Alterations in mitochondrial respiration and reactive oxygen species in patients poisoned with carbon monoxide treated with hyperbaric oxygen

David H. Jang, Utsha G. Khatri, Brenna P. Shortal, Matthew Kelly, Kevin Hardy, David S. Lambert, David M. Eckmann

Research output: Contribution to journalArticlepeer-review

24 Scopus citations

Abstract

Background: Carbon monoxide (CO) poisoning is the leading cause of poisoning mortality and morbidity in the USA. Carboxyhemoglobin (COHb) levels are not predictive of severity or prognosis. At this time, the measurement of mitochondrial respiration may serve as a biomarker in CO poisoning. The primary objective of this study was to assess changes in mitochondrial function consisting of respiration and generation of reactive oxygen species (ROS) in peripheral blood mononuclear cells (PBMCs) obtained from patients with CO poisoning. Methods: PBMCs from patients having confirmed CO exposure treated with hyperbaric oxygen or HBO (CO group) and healthy controls (control group) were analyzed with high-resolution respirometry. PBMCs were placed in a 2-ml chamber at a final concentration of 3–4 × 106 cells/ml to simultaneously obtain both respiration and hydrogen peroxide (H2O2) production. In the CO group, we performed measurements before and after patients underwent their first HBO treatment. Results: We enrolled a total of 17 subjects, including 7 subjects with confirmed CO poisoning and 10 subjects in the control group. The CO group included five (71.4%) men and two (28.6%) women having a median COHb of 28%. There was a significant decrease in respiration as measured in pmol O2 × s− 1 × 10− 6 PBMCs in the CO group (pre-HBO) when compared to the control group: maximal respiration (18.4 ± 2.4 versus 35.4 ± 2.8, P < 0.001); uncoupled Complex I respiration (19.8 ± 1.8 versus 41.1 ± 3.8, P < 0.001); uncoupled Complex I + II respiration (32.3 ± 3.2 versus 58.3 ± 3.1, P < 0.001); Complex IV respiration (43.5 ± 2.9 versus 63.6 ± 6.31, P < 0.05). There were also similar differences measured in the CO group before and after HBO treatment with an overall increase in respiration present after treatment. We also determined the rate of H2O2 production simultaneously with the measurement of respiration. There was an overall significant increase in the H2O2 production in the CO group after HBO treatment when compared to prior HBO treatment and the control group. Conclusions: In this study, PBMCs obtained from subjects with CO poisoning have an overall decrease in respiration (similar H2O2 production) when compared to controls. The inhibition of Complex IV respiration is from CO binding leading to a downstream decrease in respiration at other complexes. PBMCs obtained from CO-poisoned individuals immediately following initial HBO therapy displayed an overall increase in both respiration and H2O2 production. The study findings demonstrate that treatment with HBO resulted in improved cellular respiration but a higher H2O2 production. It is unclear if the increased production of H2O2 in HBO treatment is detrimental.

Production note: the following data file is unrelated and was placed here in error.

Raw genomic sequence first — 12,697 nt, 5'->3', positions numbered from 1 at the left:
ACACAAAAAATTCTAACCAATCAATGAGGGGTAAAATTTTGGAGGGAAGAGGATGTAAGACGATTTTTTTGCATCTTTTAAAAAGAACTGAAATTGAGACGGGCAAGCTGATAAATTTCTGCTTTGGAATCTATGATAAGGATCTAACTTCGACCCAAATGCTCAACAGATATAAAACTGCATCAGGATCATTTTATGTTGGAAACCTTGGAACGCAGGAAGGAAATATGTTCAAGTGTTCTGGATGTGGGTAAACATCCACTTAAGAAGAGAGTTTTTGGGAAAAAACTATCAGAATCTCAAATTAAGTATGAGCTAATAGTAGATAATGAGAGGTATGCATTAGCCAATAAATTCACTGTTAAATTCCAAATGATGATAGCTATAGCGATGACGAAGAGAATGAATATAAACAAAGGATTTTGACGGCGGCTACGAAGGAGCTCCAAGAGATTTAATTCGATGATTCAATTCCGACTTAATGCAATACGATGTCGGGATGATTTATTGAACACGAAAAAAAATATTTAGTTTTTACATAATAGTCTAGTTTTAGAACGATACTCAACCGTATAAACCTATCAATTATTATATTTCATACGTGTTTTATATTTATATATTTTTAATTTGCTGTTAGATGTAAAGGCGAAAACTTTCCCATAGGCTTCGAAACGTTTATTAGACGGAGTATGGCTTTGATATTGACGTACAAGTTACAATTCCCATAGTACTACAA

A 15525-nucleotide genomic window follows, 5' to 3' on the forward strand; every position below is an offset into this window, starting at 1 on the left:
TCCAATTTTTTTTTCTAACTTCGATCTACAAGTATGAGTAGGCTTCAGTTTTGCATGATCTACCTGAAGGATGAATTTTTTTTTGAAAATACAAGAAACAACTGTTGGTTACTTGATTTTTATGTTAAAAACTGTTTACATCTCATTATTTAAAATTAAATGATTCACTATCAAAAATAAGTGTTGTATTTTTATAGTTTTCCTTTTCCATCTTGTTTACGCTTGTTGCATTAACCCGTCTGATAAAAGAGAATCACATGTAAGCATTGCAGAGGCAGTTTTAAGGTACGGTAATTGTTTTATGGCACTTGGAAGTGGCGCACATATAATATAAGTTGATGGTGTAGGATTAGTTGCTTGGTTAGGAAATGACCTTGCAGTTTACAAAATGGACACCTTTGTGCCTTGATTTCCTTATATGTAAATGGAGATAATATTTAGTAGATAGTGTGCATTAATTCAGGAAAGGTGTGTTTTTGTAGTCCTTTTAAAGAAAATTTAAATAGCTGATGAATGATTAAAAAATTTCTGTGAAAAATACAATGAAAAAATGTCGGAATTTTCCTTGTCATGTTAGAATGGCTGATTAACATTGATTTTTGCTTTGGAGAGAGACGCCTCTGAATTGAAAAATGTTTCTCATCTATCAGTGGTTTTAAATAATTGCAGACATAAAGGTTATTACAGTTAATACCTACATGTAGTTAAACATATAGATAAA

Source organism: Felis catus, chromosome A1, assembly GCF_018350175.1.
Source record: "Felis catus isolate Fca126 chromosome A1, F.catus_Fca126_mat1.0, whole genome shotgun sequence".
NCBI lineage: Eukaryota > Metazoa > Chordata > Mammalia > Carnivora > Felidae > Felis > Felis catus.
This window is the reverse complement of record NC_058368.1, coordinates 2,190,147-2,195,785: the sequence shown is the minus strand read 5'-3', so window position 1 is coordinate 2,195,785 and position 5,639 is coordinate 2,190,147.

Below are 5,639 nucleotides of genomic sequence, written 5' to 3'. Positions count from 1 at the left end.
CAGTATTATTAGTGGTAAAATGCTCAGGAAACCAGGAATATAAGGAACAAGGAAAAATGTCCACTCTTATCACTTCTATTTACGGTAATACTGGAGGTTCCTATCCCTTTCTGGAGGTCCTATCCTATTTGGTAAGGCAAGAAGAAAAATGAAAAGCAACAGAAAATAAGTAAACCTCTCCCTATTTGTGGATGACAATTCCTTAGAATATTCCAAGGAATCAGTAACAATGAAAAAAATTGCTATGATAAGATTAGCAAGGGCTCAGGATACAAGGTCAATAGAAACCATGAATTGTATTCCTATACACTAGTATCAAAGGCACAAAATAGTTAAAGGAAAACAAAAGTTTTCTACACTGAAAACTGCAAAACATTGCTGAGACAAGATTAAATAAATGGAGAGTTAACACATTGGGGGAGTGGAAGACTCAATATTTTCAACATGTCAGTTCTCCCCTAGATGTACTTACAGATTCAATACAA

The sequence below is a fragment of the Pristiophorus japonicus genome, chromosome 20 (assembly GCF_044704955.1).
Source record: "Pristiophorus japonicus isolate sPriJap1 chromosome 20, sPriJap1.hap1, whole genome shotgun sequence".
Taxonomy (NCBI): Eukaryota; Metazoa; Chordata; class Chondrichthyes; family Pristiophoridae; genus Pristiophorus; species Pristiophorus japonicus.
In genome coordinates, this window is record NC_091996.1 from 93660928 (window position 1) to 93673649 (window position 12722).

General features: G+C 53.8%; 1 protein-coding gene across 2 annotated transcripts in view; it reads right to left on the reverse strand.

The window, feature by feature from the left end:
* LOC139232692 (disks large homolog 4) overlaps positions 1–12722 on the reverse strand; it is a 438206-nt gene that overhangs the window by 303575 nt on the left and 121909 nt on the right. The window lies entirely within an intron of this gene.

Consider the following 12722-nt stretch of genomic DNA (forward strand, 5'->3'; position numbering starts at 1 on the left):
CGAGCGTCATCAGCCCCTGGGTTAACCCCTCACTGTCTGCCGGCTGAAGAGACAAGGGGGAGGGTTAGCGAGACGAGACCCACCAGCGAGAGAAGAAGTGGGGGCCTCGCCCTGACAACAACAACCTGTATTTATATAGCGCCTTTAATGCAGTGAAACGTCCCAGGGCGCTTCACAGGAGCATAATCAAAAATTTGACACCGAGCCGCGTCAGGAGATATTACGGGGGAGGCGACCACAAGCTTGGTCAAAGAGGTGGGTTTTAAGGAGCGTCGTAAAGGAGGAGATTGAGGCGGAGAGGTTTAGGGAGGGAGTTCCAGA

Original languageEnglish
Article number4
JournalIntensive Care Medicine Experimental
Volume6
Issue number1
DOIs
StatePublished - 1 Dec 2018
Externally publishedYes

Keywords

  • Carbon monoxide
  • Hyperbaric oxygen
  • Mitochondria
  • Reactive oxygen species

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